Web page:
When military retirees reach age 65 and are eligible to go on Medicare, they gets something called TRICARE, a Medicare supplemental insurance plan, Harrison says. It covers everything Medicare doesn’t cover. The cost: It’s free. In addition to that, retirees also receive pensions. Depending on the rank of the retiree, the pension can be a couple thousand dollars a month or more.
To understand why these benefits are so expensive, you have to think about when military retirees start collecting them. Unlike private sector employees, who don’t receive entitlements like Social Security and Medicare until they are 65 years old, military retirees generally begin collecting benefits in their 40s. The average age of officers when they retire is 47, Harrison says. The average age of enlisted soldiers when they retire is 43.
“They’re paying retirement benefits to people who are 90 [or] even 100 years old right now, who served a couple of generations ago,” he says.
US exporting record amount of oil
Gasoline: The new big U.S. export
The United States is awash in gasoline. So much so, in fact, that the country is exporting a record amount of it.
The country exported 430,000 more barrels of gasoline a day than it imported in September, according to the U.S. Energy Information Administration. That is about twice the amount at the start of the year, and experts and industry insiders say the trend is here to stay.
The United States began exporting gas in late 2008. For decades prior, starting in 1960, the country used all the gas it produced here plus had to import gas from places in Europe.
But demand for gas has dropped nearly 10% in recent years. It went from a peak of 9.6 million barrels a day in 2007 to 8.8 million barrels today, according to the EIA.
The drop was caused partially by the recession but also by the advent of more fuel efficient vehicles, higher prices and the greater use of ethanol as an ingredient in gasoline. Demand for other products made from crude oil like diesel and jet fuel has also declined, although not as much.
To be sure, the United States is still importing plenty of oil to make that gasoline — and is still dependent on foreign countries for well over half the crude it uses.
But now the country’s massive refining infrastructure is producing more gasoline, diesel and jet fuel than the United States needs, freeing it up to be exported to places like Brazil, Mexico and Chile where demand is still strong.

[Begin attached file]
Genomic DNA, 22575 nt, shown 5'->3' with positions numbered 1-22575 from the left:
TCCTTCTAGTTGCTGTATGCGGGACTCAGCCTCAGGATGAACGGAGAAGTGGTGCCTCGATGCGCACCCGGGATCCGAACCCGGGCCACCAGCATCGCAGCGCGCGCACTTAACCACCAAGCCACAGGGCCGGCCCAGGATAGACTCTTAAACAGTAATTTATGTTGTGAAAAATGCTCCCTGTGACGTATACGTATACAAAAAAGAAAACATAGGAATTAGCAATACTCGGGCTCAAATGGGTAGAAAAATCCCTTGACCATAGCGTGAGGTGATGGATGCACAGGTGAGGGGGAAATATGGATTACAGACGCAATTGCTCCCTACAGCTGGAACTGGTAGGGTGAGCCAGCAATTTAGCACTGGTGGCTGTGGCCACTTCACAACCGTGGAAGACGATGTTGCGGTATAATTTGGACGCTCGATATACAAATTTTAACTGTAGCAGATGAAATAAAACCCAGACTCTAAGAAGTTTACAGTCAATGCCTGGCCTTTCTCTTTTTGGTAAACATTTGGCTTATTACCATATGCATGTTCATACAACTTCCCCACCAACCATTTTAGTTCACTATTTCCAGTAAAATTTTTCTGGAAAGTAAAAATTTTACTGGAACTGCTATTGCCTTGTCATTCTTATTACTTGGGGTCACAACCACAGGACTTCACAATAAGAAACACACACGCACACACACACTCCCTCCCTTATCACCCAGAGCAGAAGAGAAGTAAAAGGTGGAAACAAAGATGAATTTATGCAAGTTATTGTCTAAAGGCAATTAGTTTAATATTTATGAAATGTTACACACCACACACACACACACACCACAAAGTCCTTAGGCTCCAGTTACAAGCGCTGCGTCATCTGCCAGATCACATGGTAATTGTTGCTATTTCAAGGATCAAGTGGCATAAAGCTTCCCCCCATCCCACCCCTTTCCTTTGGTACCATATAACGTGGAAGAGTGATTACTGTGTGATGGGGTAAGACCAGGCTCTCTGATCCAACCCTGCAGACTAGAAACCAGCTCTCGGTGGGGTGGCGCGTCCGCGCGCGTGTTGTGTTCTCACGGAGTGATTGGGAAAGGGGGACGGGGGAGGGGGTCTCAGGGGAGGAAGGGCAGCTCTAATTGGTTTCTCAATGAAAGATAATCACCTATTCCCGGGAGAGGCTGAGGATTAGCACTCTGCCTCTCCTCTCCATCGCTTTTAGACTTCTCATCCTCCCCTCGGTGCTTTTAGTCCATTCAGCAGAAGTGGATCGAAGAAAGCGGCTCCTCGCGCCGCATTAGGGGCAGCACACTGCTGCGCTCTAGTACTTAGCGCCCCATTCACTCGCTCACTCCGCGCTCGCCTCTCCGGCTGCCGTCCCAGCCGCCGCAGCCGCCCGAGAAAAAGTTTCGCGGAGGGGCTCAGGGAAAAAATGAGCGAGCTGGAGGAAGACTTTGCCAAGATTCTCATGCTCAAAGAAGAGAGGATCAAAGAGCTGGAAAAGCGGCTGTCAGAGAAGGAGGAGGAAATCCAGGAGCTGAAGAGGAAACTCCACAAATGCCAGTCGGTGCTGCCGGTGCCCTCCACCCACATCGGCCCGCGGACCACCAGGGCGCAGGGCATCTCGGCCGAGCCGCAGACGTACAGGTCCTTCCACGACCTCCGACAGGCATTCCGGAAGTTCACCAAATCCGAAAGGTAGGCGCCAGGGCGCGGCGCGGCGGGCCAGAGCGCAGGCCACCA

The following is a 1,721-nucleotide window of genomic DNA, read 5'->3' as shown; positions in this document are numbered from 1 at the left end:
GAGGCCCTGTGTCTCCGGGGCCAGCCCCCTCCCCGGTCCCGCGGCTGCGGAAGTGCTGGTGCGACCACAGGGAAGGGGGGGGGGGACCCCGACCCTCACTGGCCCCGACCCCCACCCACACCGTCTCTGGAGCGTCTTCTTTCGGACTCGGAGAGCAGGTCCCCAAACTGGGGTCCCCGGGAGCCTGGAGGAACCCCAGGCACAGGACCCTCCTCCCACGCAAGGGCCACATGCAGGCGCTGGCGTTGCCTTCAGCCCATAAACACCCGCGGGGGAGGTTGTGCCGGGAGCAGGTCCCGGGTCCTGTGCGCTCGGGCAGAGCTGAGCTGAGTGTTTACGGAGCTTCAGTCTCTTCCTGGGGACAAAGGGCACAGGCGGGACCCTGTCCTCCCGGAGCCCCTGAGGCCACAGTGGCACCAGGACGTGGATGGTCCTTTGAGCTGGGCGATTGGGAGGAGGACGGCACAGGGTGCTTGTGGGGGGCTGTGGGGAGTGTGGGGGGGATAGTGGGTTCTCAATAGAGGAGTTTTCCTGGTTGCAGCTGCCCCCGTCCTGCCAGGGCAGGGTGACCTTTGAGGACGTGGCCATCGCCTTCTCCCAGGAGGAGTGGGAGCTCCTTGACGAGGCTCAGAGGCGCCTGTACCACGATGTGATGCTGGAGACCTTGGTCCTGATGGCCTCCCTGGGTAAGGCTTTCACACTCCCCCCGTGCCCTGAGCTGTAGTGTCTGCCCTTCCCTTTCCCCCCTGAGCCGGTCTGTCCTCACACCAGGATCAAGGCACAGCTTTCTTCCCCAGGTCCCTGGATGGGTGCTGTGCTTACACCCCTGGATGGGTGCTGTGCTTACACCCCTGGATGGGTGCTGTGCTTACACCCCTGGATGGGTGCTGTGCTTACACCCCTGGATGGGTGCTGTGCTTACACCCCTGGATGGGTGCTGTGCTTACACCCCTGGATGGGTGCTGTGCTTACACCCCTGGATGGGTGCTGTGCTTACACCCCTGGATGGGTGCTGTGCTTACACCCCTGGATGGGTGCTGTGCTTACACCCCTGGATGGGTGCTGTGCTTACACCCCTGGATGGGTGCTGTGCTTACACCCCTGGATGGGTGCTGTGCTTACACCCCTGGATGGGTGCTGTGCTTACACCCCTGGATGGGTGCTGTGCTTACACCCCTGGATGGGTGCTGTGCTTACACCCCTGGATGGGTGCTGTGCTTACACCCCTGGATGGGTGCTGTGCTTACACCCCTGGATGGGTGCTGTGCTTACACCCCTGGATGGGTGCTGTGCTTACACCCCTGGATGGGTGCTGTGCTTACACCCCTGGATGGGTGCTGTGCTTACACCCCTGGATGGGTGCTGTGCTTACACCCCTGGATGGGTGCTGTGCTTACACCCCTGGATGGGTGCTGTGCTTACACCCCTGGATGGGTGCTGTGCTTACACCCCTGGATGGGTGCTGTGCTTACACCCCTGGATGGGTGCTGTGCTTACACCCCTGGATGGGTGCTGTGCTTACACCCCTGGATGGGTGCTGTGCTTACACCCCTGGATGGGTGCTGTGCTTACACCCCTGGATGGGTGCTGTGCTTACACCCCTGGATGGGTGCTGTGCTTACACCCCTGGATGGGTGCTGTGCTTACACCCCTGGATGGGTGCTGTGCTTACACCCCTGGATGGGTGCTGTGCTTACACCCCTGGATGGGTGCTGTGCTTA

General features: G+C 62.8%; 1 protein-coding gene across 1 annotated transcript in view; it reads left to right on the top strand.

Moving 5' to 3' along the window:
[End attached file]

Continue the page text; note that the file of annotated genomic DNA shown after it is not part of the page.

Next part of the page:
The Wall Street Journal, which reported on the export trend last week, said the United States is on track this year to be a net exporter of refined products for the first time in 62 years.
There will be fracking “contamination accidents”
Cornell fracking expert urges caution
An engineering professor from Cornell University urged Maritime governments to be cautious about shale gas development.
Tony Ingraffea, who has a Ph.D. in rock fracturing mechanics, told delegates at the “Protecting our Communities: A Conference on Shale Gas and Fracking” conference in Truro, N.S., on Saturday that there is no reason to rush into shale gas drilling.
Ingraffea said there is still much that science doesn’t know about the process, but the fact that it causes groundwater contamination is not in doubt.
In Nova Scotia, the Dexter government announced a review of its regulations regarding shale gas development in April.
Ingraffea said it could take 10 years to collect enough data to determine the safety of hydro-fracking.
“There will be contamination incidents,” he said.
“The question is: how many, at what rate should we expect them over space and time and what will be the environmental, human health and financial costs?” …
“There’s no logical reason other than political reason for Nova Scotia to join the experiment. Let it play out where it’s ongoing,” he said.